Welcome to guest blogger Karen Whiting, author of Christmas Is Coming, but Waiting Is Hard, a book about celebrating Advent with kids. She’s here with some ideas about how to create a special needs advent celebration for kids who have special needs.
How To Create a Special Needs Advent Celebration
Christmas can mean over-stimulation and sensory overdose for a special needs child. Keeping things simple can be more meaningful and less stressful. But, as a parent you want to be sure your child understands the importance of the birth of Jesus. That boils down to making choices that focus on Jesus without overdoing it.
Advent can be an ADVENTure that’s simple, fun, and focused. Try these ideas to make it manageable:
- Use an Advent wreath or simply decorate one large candle to light each day of Advent. The four candles represent four different themes.
Candle 1: The prophecy candle represents HOPE.
Candle 2: The Bethlehem candle represents LOVE.
Candle 3: The Shepherd candle represents JOY.
Candle 4: The Angel candle represents PEACE.
- Choose to make it a routine with a time to light the candle each day.
- Repeat the same verse for a few days, or for an entire week, such as the message of peace the angles sang out at Christmas for the angel candle (Luke 2:14).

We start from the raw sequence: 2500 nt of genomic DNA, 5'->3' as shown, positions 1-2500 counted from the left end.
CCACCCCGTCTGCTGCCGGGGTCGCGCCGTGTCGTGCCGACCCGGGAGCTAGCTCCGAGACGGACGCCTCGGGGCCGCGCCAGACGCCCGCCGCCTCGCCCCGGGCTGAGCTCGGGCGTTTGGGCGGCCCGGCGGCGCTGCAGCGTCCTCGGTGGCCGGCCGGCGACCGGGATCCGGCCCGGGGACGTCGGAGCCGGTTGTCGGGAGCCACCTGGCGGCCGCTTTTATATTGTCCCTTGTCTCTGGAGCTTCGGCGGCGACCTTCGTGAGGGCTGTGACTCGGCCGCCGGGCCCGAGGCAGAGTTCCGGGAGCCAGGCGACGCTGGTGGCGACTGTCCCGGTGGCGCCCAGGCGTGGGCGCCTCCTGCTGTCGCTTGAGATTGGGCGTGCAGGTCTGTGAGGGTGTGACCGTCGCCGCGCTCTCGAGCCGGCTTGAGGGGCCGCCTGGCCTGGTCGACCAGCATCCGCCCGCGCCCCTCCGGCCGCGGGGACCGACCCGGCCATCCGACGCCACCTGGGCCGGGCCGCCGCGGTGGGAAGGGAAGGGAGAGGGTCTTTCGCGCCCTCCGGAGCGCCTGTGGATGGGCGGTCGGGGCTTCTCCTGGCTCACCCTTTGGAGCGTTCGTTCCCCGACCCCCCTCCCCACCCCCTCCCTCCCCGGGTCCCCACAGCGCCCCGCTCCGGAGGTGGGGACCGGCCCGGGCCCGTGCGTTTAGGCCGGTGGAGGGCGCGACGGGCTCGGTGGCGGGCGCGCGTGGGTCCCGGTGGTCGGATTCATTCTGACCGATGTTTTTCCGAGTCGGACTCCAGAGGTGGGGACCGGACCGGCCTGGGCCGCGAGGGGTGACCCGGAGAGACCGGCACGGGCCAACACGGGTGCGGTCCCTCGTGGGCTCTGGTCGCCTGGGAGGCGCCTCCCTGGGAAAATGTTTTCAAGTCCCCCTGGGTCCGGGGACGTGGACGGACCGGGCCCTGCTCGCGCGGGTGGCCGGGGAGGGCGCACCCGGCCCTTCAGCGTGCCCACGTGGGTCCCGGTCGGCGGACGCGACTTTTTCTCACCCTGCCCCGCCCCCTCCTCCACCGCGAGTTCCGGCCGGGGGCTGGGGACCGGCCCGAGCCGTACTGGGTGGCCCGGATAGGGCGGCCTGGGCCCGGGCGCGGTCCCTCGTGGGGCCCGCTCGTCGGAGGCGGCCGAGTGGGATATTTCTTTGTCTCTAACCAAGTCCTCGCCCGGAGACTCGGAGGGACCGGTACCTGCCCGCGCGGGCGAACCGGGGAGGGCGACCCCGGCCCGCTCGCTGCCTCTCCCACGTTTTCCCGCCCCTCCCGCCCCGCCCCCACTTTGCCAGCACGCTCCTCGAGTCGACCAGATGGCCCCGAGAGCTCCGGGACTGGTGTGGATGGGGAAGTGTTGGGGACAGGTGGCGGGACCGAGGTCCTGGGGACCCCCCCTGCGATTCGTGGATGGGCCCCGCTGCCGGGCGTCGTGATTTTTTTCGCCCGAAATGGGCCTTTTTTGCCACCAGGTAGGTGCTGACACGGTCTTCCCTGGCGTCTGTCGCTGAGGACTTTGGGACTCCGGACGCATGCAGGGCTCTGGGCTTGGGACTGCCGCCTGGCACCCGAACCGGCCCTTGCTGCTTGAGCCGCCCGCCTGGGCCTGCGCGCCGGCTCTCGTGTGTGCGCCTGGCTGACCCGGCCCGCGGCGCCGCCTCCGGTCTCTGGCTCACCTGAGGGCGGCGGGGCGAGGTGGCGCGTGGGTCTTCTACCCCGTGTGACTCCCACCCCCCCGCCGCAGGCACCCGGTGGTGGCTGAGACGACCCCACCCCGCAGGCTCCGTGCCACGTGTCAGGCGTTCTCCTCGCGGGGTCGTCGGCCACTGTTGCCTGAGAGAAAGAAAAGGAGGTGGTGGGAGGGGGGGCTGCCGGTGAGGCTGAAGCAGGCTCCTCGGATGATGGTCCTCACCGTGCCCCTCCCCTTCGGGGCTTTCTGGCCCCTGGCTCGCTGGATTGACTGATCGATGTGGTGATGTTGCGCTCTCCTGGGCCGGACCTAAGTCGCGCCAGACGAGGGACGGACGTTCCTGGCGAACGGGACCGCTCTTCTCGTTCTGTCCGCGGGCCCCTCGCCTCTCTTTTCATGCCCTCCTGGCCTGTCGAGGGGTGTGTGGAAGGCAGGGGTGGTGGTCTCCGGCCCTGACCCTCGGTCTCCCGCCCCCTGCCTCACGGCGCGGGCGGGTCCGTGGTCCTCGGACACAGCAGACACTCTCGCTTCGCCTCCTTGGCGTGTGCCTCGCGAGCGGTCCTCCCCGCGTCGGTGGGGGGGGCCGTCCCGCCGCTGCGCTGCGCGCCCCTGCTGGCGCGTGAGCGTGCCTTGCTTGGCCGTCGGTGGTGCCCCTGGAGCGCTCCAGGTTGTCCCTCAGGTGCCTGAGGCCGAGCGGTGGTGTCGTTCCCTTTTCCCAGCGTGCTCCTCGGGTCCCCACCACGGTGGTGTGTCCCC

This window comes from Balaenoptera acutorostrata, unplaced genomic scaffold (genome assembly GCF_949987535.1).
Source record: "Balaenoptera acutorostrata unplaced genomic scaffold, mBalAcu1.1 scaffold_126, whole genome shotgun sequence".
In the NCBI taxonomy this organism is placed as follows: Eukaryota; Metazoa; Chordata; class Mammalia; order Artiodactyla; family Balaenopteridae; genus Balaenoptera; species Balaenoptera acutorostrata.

- Choose one song for each week of Advent and sing it while the candle is lit.
- Find a short, simple Christmas book that tells the story of the birth of Christ. Read this often before Christmas or with lighting the candle.
- Use an Advent book, but choose just the activities, readings, or scriptures that your child can enjoy. You don’t have to do everything. Focus on what few things will be doable.
A few ideas to keep the season simple:
- Take short five minutes breaks each day to de-stress and relax.
- Choose one way to help your child focus on being generous. It might be giving a toy to a needy child, making a gift for a family member, or working on one character trait as a gift for Jesus.
- Keep wrapping simple with gift bags or even pillowcases.
- Give promise notes of time or gifts in the New Year if there’s no time or money to do all the desired shopping before Christmas.
- Don’t stress about putting up every decoration you own. Put up the most meaningful ones and start rotating what other ones to use each year.
- Save a few educational gifts for New Year’s Day. It can be a simple way to start the New Year and a time children can focus on learning toys. Christmas Day already has enough sensory gifts to open, so moving a few to a later date can keep things easier and allow time to enjoy individual gifts more.
Karen Whiting is an international speaker, former television host, and the author of twenty-two books. She grew up with a special needs brother and now enjoys time with her grandchildren, including a few who have special needs. Her advent book Christmas Is Coming, but Waiting Is Hard shares a daily journey to Christmas with lots of activities to choose from to focus on Jesus.
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